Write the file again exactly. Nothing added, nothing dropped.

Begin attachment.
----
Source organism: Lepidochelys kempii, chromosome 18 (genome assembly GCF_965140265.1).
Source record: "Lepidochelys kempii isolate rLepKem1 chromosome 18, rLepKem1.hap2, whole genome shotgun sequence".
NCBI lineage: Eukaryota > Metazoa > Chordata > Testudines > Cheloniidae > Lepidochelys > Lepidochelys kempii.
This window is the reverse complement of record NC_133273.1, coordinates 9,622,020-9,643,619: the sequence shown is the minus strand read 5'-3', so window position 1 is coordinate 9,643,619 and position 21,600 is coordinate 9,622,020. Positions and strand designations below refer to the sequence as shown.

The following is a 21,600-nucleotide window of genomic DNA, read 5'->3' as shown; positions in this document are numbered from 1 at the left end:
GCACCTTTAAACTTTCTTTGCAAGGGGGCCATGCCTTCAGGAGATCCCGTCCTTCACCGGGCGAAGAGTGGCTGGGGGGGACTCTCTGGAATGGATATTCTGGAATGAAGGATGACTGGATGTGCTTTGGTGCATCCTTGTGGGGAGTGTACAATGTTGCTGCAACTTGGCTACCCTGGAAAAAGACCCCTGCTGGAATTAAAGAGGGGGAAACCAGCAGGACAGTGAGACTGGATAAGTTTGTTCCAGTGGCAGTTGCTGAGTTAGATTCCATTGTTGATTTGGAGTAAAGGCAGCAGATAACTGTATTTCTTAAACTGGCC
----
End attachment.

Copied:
Source organism: Lepidochelys kempii, chromosome 18 (genome assembly GCF_965140265.1).
Source record: "Lepidochelys kempii isolate rLepKem1 chromosome 18, rLepKem1.hap2, whole genome shotgun sequence".
NCBI lineage: Eukaryota > Metazoa > Chordata > Testudines > Cheloniidae > Lepidochelys > Lepidochelys kempii.
This window is the reverse complement of record NC_133273.1, coordinates 9,622,020-9,643,619: the sequence shown is the minus strand read 5'-3', so window position 1 is coordinate 9,643,619 and position 21,600 is coordinate 9,622,020. Positions and strand designations below refer to the sequence as shown.

The following is a 21,600-nucleotide window of genomic DNA, read 5'->3' as shown; positions in this document are numbered from 1 at the left end:
GCACCTTTAAACTTTCTTTGCAAGGGGGCCATGCCTTCAGGAGATCCCGTCCTTCACCGGGCGAAGAGTGGCTGGGGGGGACTCTCTGGAATGGATATTCTGGAATGAAGGATGACTGGATGTGCTTTGGTGCATCCTTGTGGGGAGTGTACAATGTTGCTGCAACTTGGCTACCCTGGAAAAAGACCCCTGCTGGAATTAAAGAGGGGGAAACCAGCAGGACAGTGAGACTGGATAAGTTTGTTCCAGTGGCAGTTGCTGAGTTAGATTCCATTGTTGATTTGGAGTAAAGGCAGCAGATAACTGTATTTCTTAAACTGGCC